The work to rebuild and re-equip the laboratories is ongoing. Dr. Alfred French, touring the building recently, could point out the de-humidifiers still working to fight mold. “We had some real Technicolor molds in the labs,” he notes. There has also been some down-scaling in recent years – the big cotton looms have gone to a lab in South Carolina, and the workforce is now around 250, with a seasonal increase for summer workers (including college and high school students).

Dr. French’s work is with cotton on a molecular level and he labors mostly with a computer. However, he has another scientific talent: he’s an expert catfish taster. One of the lab’s programs involves farm-raised catfish and problems that might occur when the fish pick up chemicals that affect their taste.  French, plus a number of local taste-testers from the public, is aiding in the design of scientific equipment that can identify the small traces of off-taste his alert human taste buds can detect. “My wife never lets me order catfish in a restaurant,” French admits. Eventually, gas chromatography (“like on the C.S.I. television show”) will be used to identify the taste-ruining culprits, without the help of human diners.

Although cotton may now be wrinkle free, Dr. Vincent Edwards and Dr. Brian Condon are working on what Condon refers to as “new ways of treating cotton cloth to give added value to fabric,” such as cotton bandages that will promote wound healing and cotton hospital bed-sheets that will fight infections.

Dr. Alan Lax is spending his time with the Formosan termite – which is currently infesting eleven states: Hawaii, California, Texas, Mississippi, Alabama, Florida, Georgia, South Carolina, Tennessee, North Carolina and Louisiana.

Yes, Formosan termites can be controlled but there’s a constant search for better methods. “If we can figure out a way to make them all become ‘soldiers,’ who don’t eat, then they would starve to death,” Dr. Lax notes. There is now a patent for a fungal spore foam that can actually spread upward through an injected tree to kill termites. There is even a termite genome project to map the insect’s genes. There is also a project to improve electronic detection of termite infestation.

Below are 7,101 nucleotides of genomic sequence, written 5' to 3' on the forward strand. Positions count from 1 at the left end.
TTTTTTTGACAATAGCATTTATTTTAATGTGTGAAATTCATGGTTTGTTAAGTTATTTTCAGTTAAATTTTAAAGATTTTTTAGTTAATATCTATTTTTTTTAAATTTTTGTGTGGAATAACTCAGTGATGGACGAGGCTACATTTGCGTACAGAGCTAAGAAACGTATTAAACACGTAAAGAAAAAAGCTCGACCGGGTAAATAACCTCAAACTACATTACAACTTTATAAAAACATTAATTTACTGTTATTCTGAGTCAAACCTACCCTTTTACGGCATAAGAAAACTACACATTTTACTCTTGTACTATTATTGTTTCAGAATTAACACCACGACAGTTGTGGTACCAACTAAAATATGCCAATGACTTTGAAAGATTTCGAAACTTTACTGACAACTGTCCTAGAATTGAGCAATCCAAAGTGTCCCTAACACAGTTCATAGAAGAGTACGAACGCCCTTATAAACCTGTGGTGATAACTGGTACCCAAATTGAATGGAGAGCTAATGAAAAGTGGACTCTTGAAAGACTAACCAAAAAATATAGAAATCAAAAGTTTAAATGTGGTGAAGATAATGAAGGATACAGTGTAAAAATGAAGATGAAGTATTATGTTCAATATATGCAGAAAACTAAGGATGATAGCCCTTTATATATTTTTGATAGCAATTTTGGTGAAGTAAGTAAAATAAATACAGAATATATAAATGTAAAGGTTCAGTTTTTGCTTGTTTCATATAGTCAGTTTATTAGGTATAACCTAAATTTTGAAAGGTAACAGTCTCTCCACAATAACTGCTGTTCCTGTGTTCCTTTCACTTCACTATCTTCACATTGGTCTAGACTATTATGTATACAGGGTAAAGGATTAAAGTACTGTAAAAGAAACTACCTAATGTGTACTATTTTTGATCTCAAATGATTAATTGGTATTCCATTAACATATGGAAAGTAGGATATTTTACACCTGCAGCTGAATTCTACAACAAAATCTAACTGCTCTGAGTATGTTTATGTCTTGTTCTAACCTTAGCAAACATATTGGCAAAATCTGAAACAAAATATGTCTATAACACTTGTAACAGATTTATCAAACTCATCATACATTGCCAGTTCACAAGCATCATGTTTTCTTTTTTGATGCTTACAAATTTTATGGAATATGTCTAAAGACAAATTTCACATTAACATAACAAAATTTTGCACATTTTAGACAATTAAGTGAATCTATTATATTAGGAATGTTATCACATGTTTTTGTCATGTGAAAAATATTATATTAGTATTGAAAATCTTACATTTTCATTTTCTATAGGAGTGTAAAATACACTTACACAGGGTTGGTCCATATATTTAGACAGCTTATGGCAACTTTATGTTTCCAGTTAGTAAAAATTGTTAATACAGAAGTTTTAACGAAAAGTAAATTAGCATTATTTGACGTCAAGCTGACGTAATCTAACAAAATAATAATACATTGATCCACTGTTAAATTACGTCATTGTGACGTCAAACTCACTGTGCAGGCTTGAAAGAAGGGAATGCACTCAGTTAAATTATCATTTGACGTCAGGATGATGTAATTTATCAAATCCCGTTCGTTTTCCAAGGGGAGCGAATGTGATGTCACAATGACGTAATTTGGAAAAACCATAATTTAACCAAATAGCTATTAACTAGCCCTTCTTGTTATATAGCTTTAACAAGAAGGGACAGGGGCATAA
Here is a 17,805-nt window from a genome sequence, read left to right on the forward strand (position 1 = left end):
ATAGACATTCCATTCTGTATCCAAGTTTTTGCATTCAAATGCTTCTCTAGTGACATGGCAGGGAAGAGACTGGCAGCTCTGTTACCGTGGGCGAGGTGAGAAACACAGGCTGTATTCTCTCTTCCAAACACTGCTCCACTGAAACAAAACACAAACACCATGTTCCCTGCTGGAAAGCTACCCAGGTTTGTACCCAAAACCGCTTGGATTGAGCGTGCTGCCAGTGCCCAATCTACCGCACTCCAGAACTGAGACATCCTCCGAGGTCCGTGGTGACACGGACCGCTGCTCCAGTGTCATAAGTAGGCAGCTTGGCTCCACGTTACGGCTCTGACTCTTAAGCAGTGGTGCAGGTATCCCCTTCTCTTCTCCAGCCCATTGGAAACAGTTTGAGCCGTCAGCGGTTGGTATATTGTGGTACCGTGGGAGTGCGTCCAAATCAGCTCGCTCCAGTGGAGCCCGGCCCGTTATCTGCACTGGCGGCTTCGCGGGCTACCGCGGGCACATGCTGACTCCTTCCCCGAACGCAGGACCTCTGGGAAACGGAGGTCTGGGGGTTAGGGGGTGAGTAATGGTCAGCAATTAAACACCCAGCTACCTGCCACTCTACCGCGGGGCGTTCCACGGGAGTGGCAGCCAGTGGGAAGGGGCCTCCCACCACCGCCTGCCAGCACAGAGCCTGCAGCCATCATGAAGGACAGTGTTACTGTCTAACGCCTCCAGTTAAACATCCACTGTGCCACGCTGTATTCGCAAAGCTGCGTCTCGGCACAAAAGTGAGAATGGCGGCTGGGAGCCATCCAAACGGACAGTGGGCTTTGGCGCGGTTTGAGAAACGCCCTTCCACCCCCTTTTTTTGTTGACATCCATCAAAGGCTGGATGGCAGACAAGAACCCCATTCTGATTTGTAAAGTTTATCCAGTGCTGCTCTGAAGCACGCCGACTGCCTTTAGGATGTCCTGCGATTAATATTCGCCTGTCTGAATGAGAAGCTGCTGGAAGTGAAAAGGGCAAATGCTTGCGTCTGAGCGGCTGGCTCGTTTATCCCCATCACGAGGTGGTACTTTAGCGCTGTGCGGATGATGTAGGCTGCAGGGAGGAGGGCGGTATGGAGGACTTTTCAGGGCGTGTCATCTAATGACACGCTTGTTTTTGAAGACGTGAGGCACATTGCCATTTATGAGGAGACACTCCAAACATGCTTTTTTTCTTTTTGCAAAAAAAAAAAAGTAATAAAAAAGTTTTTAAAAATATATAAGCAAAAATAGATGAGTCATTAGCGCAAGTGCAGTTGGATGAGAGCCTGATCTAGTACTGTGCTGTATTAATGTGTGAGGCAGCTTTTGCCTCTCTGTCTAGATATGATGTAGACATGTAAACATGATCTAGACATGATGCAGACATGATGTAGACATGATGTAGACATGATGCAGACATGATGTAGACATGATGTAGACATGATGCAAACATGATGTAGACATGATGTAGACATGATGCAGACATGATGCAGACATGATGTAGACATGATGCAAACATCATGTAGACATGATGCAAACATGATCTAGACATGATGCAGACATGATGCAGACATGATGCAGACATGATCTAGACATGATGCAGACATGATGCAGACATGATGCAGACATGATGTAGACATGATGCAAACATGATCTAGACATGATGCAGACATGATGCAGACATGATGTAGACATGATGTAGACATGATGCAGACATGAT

Another agricultural commodity getting attention at the labs is the peanut. Creating a peanut without allergens would certainly improve life for those who suffer allergic reactions to peanuts. Also, sunflower seeds can now be made into a tasty peanut butter substitute – another product of the local scientists’ ingenuity.

Rice improvements (besides the rice French fry) will include a quicker-cooking brown rice. The brown rice grains will be blasted with rice particles to create micro-pores on their surface in order to speed up the cooking process. In addition, improvements in rice bran and flour can make a better bread for those who’re allergic to wheat.

On a more basic level, there’s ongoing research to develop resistance in the genes of plants to aflatoxins, which attack cotton, corn and a number of other crops. There is also research working to turn agricultural waste (including chicken droppings and pecan hulls) into activated carbon, which can be used as a purifying agent.

If its $32 million annual local budget isn’t enough to keep the Southern Regional Research Center in the public eye, the center also boasts a historic marker on the front of the building. The site is designated as a “National Historic Chemical Landmark” for work on durable press and flame retardant cotton.

“These significant advances in the properties of cotton enabled this natural fiber to remain a highly competitive textile” – and allowed the Southern Regional Research Center to keep New Orleans and the state in the forefront of both science and agriculture.